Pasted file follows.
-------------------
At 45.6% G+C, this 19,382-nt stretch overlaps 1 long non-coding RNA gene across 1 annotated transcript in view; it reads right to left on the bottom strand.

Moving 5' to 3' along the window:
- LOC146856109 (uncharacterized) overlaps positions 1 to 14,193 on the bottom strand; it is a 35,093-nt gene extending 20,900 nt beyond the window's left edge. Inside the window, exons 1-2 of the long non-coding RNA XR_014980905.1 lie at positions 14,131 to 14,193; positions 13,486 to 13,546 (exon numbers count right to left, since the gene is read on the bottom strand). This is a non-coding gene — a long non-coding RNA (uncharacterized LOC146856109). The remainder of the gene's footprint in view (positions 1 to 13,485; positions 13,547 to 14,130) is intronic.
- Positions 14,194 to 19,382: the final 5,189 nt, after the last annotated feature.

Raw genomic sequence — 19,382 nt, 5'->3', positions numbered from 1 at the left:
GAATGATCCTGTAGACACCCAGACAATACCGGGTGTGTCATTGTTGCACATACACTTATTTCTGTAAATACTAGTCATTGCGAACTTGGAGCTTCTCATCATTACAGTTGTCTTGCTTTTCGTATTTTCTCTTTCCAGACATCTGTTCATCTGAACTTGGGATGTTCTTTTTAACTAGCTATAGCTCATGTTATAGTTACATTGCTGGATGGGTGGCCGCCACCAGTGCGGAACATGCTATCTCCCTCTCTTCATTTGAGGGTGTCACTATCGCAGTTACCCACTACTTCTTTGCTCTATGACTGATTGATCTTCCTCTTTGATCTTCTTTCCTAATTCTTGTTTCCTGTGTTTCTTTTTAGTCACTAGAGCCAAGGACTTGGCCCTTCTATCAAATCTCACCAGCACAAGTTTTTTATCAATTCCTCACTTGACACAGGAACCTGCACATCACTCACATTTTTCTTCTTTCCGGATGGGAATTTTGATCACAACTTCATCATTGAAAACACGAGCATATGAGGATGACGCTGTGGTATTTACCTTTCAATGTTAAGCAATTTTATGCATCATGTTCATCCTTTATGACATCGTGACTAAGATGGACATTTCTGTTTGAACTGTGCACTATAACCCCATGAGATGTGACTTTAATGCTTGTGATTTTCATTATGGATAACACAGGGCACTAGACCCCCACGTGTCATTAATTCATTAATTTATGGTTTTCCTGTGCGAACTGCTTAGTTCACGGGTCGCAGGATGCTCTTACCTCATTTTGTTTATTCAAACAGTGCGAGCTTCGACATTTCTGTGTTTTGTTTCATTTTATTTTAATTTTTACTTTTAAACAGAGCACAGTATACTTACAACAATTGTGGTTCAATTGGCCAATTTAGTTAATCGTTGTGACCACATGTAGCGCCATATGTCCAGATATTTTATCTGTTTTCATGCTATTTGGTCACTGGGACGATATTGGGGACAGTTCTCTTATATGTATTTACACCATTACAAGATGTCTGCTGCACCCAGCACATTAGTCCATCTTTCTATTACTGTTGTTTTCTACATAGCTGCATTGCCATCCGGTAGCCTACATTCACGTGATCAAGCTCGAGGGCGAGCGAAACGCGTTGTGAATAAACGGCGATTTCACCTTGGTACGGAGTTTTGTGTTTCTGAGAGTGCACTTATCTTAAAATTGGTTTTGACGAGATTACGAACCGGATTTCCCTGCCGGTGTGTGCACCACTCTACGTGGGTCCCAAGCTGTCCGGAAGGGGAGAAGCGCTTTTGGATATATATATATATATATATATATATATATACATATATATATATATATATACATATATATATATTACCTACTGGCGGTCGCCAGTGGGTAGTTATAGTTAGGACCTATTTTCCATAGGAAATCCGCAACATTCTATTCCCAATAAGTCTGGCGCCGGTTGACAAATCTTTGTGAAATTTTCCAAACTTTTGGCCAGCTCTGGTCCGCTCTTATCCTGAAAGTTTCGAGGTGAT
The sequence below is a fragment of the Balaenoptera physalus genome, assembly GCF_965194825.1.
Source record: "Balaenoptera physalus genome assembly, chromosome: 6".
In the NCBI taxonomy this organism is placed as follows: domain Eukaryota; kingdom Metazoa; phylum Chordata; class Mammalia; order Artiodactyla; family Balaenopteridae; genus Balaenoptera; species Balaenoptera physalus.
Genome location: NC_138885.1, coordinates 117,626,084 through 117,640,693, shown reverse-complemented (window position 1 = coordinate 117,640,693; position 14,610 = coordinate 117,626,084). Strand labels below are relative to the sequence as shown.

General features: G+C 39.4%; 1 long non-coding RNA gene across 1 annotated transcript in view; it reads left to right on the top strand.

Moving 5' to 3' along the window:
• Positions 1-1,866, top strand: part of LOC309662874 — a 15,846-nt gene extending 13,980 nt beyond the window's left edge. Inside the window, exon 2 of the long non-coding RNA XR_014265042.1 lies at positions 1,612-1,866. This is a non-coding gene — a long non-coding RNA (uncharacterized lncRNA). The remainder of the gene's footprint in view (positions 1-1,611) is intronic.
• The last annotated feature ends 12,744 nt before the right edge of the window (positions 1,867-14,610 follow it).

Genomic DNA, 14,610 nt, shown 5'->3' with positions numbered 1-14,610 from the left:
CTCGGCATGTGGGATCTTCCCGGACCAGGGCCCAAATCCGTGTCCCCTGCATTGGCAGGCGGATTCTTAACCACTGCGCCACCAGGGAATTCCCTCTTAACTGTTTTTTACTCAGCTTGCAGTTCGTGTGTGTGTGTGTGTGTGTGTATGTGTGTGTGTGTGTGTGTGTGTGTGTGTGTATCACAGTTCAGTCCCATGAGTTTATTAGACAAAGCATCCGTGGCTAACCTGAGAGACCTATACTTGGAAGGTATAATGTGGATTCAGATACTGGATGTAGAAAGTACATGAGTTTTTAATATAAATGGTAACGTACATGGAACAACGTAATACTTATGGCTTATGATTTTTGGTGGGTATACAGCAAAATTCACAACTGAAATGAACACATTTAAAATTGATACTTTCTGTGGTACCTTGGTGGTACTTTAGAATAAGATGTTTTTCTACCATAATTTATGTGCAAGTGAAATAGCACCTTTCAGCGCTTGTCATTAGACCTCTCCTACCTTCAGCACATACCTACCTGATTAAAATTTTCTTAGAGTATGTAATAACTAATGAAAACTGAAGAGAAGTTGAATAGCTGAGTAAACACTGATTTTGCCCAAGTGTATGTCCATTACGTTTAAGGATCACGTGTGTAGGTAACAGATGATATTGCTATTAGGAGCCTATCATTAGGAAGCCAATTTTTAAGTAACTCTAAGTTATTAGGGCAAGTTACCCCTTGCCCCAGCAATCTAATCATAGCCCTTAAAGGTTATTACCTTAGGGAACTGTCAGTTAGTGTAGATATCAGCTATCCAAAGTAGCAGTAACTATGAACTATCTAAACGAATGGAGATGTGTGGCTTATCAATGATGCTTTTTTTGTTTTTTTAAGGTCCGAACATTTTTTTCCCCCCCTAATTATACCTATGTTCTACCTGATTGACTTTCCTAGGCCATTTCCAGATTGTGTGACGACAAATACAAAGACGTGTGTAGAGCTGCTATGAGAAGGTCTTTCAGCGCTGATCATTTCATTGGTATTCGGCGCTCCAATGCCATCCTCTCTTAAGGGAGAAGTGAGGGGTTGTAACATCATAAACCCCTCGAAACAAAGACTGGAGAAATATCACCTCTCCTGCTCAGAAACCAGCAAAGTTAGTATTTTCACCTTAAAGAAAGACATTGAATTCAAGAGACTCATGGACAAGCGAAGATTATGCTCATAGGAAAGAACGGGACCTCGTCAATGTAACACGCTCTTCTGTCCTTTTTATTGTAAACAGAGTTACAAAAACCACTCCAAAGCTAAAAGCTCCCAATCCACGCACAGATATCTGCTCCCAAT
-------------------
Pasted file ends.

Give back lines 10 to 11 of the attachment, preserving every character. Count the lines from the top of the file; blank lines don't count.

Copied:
Genome location: NC_138885.1, coordinates 117,626,084 through 117,640,693, shown reverse-complemented (window position 1 = coordinate 117,640,693; position 14,610 = coordinate 117,626,084). Strand labels below are relative to the sequence as shown.

General features: G+C 39.4%; 1 long non-coding RNA gene across 1 annotated transcript in view; it reads left to right on the top strand.